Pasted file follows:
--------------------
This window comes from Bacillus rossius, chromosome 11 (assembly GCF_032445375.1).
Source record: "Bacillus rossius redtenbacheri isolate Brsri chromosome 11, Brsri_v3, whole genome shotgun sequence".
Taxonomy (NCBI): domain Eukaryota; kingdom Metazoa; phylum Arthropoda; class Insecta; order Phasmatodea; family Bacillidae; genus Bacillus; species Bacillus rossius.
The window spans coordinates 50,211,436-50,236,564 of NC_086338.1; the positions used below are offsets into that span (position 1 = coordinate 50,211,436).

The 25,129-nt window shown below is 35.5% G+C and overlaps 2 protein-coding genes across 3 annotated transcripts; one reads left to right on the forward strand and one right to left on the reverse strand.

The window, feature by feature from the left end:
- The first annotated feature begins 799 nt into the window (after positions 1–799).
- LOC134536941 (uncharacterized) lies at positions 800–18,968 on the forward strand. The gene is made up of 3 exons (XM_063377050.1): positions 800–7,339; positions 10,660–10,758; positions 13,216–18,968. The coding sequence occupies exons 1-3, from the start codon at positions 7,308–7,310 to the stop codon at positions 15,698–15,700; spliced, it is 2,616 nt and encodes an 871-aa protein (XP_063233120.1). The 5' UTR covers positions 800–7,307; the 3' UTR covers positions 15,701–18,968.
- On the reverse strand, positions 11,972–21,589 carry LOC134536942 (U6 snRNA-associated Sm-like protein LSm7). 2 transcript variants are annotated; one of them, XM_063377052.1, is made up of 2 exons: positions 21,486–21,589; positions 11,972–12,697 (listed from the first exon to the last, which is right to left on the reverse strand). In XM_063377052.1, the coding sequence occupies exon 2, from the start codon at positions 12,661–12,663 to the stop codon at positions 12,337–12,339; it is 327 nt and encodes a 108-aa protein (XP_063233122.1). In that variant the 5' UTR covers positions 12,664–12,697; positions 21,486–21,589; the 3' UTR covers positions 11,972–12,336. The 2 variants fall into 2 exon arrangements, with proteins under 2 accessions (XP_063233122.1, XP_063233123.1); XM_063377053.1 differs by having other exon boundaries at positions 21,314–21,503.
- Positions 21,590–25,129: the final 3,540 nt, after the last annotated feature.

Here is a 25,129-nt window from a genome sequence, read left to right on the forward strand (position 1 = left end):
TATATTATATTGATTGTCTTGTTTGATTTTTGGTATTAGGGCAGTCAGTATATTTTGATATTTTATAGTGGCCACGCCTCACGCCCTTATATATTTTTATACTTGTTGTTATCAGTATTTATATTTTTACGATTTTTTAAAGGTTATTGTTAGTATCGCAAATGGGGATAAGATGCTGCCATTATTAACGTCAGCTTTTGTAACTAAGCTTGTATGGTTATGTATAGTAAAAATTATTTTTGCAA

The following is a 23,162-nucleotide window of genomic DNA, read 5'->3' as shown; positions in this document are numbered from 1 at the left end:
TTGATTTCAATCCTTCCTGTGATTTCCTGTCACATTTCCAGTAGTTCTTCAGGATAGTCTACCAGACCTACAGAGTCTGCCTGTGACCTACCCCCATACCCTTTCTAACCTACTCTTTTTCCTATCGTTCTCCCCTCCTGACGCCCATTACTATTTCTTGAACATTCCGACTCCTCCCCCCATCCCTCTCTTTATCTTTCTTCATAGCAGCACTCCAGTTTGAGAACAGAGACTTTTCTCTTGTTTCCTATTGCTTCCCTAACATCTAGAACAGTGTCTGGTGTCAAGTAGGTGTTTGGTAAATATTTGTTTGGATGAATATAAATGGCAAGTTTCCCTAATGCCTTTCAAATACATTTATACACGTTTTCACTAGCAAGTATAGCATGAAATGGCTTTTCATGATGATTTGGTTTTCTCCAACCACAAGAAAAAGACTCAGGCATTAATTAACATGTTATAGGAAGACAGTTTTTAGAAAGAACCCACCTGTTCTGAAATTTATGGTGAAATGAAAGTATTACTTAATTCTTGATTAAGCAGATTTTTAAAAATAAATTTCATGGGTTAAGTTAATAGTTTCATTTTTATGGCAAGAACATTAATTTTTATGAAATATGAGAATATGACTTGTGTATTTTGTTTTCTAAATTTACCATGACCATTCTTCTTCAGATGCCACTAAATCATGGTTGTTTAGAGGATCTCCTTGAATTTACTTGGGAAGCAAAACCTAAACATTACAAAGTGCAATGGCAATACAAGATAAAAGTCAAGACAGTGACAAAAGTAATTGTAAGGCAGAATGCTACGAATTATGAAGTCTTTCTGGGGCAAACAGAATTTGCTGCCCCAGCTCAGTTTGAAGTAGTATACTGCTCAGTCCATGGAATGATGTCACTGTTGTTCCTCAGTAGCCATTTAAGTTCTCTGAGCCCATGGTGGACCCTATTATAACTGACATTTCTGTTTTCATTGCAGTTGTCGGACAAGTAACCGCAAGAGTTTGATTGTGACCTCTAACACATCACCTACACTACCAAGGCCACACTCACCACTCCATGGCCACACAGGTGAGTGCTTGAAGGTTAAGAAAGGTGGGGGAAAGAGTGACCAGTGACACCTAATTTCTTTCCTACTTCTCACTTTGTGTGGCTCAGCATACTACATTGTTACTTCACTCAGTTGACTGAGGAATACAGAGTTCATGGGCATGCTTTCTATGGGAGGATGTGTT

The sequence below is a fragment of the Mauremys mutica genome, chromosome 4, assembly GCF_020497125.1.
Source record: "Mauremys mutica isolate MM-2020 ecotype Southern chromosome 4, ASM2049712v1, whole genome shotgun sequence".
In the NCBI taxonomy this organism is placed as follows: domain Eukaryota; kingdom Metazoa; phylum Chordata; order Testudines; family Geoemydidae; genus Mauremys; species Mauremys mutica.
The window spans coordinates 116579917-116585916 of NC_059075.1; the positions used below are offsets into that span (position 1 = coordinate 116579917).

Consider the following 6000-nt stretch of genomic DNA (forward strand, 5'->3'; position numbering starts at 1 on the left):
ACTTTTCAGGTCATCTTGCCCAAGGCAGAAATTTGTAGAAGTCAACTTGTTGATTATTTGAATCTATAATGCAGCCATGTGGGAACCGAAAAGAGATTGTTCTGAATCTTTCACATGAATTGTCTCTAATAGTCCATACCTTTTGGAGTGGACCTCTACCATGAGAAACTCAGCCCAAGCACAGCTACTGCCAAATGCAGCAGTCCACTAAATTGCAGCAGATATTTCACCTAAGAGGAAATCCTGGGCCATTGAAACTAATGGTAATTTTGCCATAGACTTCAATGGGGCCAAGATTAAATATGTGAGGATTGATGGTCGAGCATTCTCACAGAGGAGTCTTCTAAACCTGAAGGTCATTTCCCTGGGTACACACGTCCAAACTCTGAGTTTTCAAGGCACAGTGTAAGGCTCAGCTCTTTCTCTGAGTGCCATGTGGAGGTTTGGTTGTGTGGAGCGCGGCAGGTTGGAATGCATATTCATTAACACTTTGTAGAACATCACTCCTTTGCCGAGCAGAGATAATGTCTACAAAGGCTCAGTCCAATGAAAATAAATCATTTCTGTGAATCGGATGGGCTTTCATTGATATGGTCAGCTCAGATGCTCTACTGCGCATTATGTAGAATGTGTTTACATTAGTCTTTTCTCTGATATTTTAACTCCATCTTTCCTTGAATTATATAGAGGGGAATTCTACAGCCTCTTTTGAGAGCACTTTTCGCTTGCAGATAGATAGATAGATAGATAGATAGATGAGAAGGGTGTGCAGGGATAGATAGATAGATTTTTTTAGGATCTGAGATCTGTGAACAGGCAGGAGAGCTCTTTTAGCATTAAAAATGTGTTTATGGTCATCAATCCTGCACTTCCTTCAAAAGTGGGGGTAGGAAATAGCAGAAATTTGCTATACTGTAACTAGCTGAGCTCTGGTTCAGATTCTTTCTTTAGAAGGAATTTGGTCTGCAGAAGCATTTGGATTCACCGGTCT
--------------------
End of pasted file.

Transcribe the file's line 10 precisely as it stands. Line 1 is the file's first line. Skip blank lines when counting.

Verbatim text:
- Positions 21,590–25,129: the final 3,540 nt, after the last annotated feature.